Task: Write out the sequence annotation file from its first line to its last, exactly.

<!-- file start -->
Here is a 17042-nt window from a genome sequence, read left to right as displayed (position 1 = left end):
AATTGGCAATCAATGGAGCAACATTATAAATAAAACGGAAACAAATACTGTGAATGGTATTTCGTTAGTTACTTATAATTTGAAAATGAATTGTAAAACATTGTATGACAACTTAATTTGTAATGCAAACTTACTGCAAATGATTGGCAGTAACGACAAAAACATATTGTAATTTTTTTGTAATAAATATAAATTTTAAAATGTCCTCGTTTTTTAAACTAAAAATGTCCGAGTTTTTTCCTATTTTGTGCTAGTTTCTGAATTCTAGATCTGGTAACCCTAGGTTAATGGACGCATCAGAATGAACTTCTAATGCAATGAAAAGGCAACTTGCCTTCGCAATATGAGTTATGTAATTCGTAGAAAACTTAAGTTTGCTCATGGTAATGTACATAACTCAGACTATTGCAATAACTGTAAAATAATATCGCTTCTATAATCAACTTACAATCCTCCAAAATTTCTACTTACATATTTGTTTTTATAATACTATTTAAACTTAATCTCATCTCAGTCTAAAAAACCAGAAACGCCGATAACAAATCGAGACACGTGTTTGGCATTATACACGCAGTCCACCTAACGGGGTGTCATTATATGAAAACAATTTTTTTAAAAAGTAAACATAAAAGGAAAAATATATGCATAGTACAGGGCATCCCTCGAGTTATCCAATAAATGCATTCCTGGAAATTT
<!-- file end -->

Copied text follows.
Here is a 17042-nt window from a genome sequence, read left to right as displayed (position 1 = left end):
AATTGGCAATCAATGGAGCAACATTATAAATAAAACGGAAACAAATACTGTGAATGGTATTTCGTTAGTTACTTATAATTTGAAAATGAATTGTAAAACATTGTATGACAACTTAATTTGTAATGCAAACTTACTGCAAATGATTGGCAGTAACGACAAAAACATATTGTAATTTTTTTGTAATAAATATAAATTTTAAAATGTCCTCGTTTTTTAAACTAAAAATGTCCGAGTTTTTTCCTATTTTGTGCTAGTTTCTGAATTCTAGATCTGGTAACCCTAGGTTAATGGACGCATCAGAATGAACTTCTAATGCAATGAAAAGGCAACTTGCCTTCGCAATATGAGTTATGTAATTCGTAGAAAACTTAAGTTTGCTCATGGTAATGTACATAACTCAGACTATTGCAATAACTGTAAAATAATATCGCTTCTATAATCAACTTACAATCCTCCAAAATTTCTACTTACATATTTGTTTTTATAATACTATTTAAACTTAATCTCATCTCAGTCTAAAAAACCAGAAACGCCGATAACAAATCGAGACACGTGTTTGGCATTATACACGCAGTCCACCTAACGGGGTGTCATTATATGAAAACAATTTTTTTAAAAAGTAAACATAAAAGGAAAAATATATGCATAGTACAGGGCATCCCTCGAGTTATCCAATAAATGCATTCCTGGAAATTT